The Gospel of Loki by Joanne M. Harris
Gollancz, 320pp standard hardback, £14.99 cover price
£4.49 on Kindle (Dec 2015)
Reviewed by Alex Bardy (Twitter: @mangozoid)
My familiarity and love of Norse Mythology was formed at a very early age through reading The Norse Myths (a retelling by Kevin-Crossley Holland — a fine volume, still available under the Penguin imprint), so I approached this with more than a glint in my eye, eager to see if Ms Harris could bring anything new to the table by retelling many of these from the point of view of Loki, the so-called Trickster God.
Anybody who is vaguely familiar with the Norse myths as originally laid down by Snorri Sturluson in his Prose Edda (aka Younger Edda), will have heard of Odin, Thor, Heimdall, and various other characters and aspects of Viking mythology, including Hel, Yggdrasill, and Ragnarok itself: the ‘final’ battle at the end of the world between the gods of Asgard and the giants of Jotunheim.
So it may come as a surprise to you that this book is rather cunningly told entirely in the first person, from a mythological voice that is at best unreliable (and dead!) and at worse, full of pure invective. As could probably be expected, Loki comes across as a devilishly sneaky, self-serving obsessive — bursting with misdirected indignation, hate-fuelled jealousy and a whole lot of anger at his fellow gods, especially Odin the Allfather and the mighty Thor, although I daresay (rather fittingly) that it’s Heimdall for whom Loki’s hatred seems to run deepest.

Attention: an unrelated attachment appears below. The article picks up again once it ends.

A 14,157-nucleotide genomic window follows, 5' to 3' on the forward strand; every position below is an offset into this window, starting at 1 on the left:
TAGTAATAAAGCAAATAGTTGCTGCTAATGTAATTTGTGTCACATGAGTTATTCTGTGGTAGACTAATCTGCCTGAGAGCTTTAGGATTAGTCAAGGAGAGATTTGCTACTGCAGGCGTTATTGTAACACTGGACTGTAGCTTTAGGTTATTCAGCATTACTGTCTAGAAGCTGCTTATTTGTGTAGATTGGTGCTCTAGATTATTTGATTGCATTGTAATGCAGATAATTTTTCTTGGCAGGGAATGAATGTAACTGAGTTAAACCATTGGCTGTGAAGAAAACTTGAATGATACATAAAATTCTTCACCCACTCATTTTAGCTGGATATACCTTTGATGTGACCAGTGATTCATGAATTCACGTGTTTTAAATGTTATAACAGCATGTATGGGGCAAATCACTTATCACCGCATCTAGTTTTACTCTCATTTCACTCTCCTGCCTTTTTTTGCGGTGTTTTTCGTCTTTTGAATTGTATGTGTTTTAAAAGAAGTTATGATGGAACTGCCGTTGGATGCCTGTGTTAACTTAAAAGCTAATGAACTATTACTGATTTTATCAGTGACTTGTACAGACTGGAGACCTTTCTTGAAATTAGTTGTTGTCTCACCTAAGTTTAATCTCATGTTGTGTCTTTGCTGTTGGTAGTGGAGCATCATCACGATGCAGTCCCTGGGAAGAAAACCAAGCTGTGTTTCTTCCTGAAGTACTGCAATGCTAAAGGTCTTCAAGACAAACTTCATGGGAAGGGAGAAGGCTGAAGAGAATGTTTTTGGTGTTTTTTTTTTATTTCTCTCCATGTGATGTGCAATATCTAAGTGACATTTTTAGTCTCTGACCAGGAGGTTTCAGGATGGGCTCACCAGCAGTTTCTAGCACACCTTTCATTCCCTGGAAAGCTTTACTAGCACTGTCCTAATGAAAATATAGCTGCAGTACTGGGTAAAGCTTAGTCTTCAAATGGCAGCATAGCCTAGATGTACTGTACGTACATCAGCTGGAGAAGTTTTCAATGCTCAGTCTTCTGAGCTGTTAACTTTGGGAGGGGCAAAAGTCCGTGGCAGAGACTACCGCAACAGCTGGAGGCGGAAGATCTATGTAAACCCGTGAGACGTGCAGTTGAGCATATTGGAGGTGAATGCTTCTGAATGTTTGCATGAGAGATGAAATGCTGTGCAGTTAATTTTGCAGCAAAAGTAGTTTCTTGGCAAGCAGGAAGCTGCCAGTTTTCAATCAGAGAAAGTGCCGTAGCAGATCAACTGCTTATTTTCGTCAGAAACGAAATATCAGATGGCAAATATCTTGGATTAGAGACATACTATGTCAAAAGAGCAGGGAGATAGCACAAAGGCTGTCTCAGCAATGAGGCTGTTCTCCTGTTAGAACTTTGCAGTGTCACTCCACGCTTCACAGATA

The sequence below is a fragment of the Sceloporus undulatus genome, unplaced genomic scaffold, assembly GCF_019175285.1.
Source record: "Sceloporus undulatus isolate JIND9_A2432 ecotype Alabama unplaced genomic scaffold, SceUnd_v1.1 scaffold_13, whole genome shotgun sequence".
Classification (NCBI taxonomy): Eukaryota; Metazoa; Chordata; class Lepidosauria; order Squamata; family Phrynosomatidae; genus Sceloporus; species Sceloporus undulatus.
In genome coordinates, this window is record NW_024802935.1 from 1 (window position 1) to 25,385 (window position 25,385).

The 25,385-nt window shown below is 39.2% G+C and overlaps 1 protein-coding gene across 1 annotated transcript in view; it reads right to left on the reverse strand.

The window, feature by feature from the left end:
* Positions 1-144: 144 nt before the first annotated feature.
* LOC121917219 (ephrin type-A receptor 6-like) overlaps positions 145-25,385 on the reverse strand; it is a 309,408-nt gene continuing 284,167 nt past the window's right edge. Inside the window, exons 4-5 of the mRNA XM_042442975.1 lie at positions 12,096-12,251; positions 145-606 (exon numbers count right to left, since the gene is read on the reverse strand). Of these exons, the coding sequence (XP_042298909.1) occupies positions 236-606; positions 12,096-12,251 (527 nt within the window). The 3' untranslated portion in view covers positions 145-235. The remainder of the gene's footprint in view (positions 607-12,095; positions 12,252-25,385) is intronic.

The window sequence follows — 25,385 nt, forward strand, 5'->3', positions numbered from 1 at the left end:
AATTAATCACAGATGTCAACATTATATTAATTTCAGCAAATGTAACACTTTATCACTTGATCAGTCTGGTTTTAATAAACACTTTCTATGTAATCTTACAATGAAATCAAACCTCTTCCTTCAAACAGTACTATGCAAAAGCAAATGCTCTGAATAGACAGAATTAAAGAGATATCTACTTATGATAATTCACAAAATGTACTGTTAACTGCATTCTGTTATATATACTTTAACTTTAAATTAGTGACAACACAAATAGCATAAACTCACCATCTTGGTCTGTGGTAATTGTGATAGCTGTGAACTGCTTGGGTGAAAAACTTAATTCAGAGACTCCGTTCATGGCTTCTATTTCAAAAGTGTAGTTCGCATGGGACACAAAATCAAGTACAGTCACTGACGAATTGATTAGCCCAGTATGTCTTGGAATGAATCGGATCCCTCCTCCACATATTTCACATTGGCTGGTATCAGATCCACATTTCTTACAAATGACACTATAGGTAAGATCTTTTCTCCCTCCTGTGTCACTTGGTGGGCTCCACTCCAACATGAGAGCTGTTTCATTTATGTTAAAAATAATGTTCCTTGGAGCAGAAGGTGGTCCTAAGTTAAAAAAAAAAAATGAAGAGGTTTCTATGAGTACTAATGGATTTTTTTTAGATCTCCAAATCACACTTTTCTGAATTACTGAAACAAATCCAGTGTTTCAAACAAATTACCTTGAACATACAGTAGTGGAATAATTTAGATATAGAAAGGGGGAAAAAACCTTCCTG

What also comes through however —indeed, it flies off every page— is the brilliant humour and infectious manner with which the author brings the reader slowly onto Loki’s side. Yes, we know he’s a scoundrel and a sneak, and we also know he was the cause of so much grief and tragedy for all the gods — we are after all, reading about his mischief throughout — but we also see some good in him and grow to care, just like we do all the best and most lovable of rogues.
I do believe this is what Ms Harris was trying to do with her troublesome protagonist, and there are some very telling scenes between Loki and Thor in which we come to think of the pair as ‘good brother, bad brother’ (but still at heart, brothers), but we really needn’t have worried because she is a true storyteller, and many of these fine Norse tales have been retold here with both energy and chutzpah, albeit filled with a healthy sense of cynicism too.
So has this succeeded in surprising me? Definitely, and although IMHO this was always designed as a commercial bestseller given the eminent popularity of the Marvel movie/comic franchise (Thor, Avengers, etc), it is also an excellent, winsome book, with a knowing air of smugness from that beloved rogue, Loki. Recommended reading.
* This review originally appeared on the British Fantasy Society (BFS) website here